Sinbad the Sailor

Book and lyrics Paul Sirett, music and lyrics Wayne Nunes & Perry Melius
Theatre Royal, Stratford East

Michael Bertenshaw as Prince Naw-Ze Uzz, Gabby Wong as Sinbadda, Johnny Amobi as Nurse and Marianna Neofitou as Princess Credit: Sharron Wallace
Michael Bertenshaw as Prince Naw-Ze Uzz and Julian Capolei as Sinbad Credit: Sharron Wallace
Marianna Neofitou as Princess, Gemma Salter as Funky, Julian Capolei as Sinbad, Gabby Wong as Sinbadda and Ben Goffe as Sultan Credit: Sharron Wallace
Tina Fatania as Green Genie Uzz Credit: Sharron Wallace
Gemma Salter as Funky, Gabby Wong as Sinbada, Alim Jayda as Capt Greenbeard, Josephine Melville as Clanker, Julian Capolei as Sinbad, Marianna Neofitou as Princess and Johnny Amobi as Nurse Credit: Sharron Wallace

Everyone seems to be rewriting traditional stories and Paul Sirett is no exception.

When Stratford East’s Sinbad goes off on his adventures he doesn’t meet the Old Man of the Sea, or the cannibals, monsters and giant bird of the old middle-eastern tales. In fact he’s not really the great adventurer. That’s his sister Sinbada. He’s the one who writes all the adventures down, the storyteller—and in that he follows the Arabic origin.

But Sirett’s new plot line forces him into being an adventurer sent in search of a gold chest for the Sultan. If he finds it before his rival the wicked Prince Naw-Ze Uzz, he gains the hand of the Sultan’s daughter, with whom he is already in love.

Prince Naw-Ze Uzz (just say it) has got an advantage, not just his rank (if he is a real prince) but he's got a magic bottle in which lives a wish-granting genie. Sinbad and Sinbada and their colleague, a monkey called Funky, are going to have a lot to handle when they set sail to find the distant island where the gold is.

Stratford East stalwart Michael Bertenshaw is back, not as Dame this time but the baddie, leeringly low-life, with Rina Fatania, another Stratford favourite, as the Green Genie who has to grant his wishes however much she disapproves of him. She is not the only one who makes magical appearances, there’s a high-tech come-alive statue later, but meanwhile you can’t help wondering how Rina managed to fit in the bottle!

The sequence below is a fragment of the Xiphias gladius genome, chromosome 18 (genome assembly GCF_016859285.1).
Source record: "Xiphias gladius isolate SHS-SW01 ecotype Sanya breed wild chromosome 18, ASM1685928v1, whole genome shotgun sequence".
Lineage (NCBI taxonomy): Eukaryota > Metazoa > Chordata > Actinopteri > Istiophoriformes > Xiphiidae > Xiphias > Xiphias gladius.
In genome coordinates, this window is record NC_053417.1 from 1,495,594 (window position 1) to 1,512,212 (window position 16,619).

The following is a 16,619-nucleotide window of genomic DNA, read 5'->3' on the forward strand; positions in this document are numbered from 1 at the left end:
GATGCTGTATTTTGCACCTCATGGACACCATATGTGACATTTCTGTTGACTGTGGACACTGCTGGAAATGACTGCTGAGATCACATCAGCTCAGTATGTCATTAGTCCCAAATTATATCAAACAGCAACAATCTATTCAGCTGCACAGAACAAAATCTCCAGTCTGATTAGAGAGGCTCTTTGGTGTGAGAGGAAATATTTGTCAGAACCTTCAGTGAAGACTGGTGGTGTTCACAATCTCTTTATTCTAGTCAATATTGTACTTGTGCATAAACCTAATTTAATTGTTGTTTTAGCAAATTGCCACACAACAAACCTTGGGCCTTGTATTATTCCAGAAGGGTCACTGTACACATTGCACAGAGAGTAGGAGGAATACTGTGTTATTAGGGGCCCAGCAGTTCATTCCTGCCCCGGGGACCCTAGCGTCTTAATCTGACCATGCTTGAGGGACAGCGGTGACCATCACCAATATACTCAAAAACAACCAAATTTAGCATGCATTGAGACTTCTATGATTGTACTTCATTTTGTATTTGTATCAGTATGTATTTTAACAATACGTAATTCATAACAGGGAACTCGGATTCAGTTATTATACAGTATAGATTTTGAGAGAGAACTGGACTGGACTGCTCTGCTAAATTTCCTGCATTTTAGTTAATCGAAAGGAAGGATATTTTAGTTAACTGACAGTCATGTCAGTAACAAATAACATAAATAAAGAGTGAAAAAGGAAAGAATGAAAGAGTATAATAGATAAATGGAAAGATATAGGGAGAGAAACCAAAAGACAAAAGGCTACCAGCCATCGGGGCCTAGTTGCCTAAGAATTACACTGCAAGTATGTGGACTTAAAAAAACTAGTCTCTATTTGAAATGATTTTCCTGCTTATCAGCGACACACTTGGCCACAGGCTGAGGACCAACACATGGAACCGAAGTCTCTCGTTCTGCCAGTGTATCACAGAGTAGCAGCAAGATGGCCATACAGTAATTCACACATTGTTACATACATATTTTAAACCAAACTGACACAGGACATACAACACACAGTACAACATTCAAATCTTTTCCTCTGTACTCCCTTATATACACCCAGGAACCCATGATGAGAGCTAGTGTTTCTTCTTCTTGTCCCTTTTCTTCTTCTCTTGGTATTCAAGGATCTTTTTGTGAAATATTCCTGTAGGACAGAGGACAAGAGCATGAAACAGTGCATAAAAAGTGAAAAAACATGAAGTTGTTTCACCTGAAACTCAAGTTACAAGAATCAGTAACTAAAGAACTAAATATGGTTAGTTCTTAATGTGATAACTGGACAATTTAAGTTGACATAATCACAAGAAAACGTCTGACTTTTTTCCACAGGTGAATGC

Having to carry out Naw-Ze Uzz’s wishes makes the Green Genie depressed and she meets up with others just like her at a meeting of DGA (Depressed Genies Anonymous).

Julian Capolei, making his professional debut, is a fresh-faced Sinbad, not too wimpish, though it is good thing big sister Sinbada is around, played with Kung Fu style confidence by Gabby Wong. Their companion Funky is a puppet, given lively personality by puppeteer Gemma Salter. He’s not sure where he comes from but on their adventures he meets some spectacular larger relations and a whole tribe of dancing monkeys.

Fellow adventurers are a Nurse, the Dame in this show, a role fully-filled by Johnny Amobi, and a young fellow who says he’s been sent out by Ben Goffe’s delightful diminutive Sultan to record everything that happens. Actually it is Marianna Neofitou’s charming Princess in disguise.

On the way to the treasure island, they encounter pirates in the form of Captain Greenbeard (Alim Jayda) and his side-kick Clanker (Josephine Melville) whom their audience have already met, being friendly not fearsome, in an opening warm-up sing-along competition: this panto’s equivalent of the traditional song-sheet.

There is no transformation scene or slop scene in this show but there is a stylish shipwreck and an excellent use of video animation that at one point blends into action. Kamilah Beckles’s choreography adds extra sparkle to Kerry Michael’s fast-paced production which concentrates on telling the story, the dame and the villain’s interaction with the audience becoming part of it.

Designers Harriet Barsby and Jenny Tiramani make it look good. Down in the pit MD Robert Hyman works harder than anyone driving the show from the keyboards, the heart pumping musical blood through the show’s veins.

Girl power seems to be the thing this year but Stratford’s Sinbad is a fun night for all the family. There is lively interaction with the audience but it is not overdone, the story comes first, but the warmth coming across from the company gets any equal response from the audience: everyone is having a good time.

Reviewer: Howard Loxton

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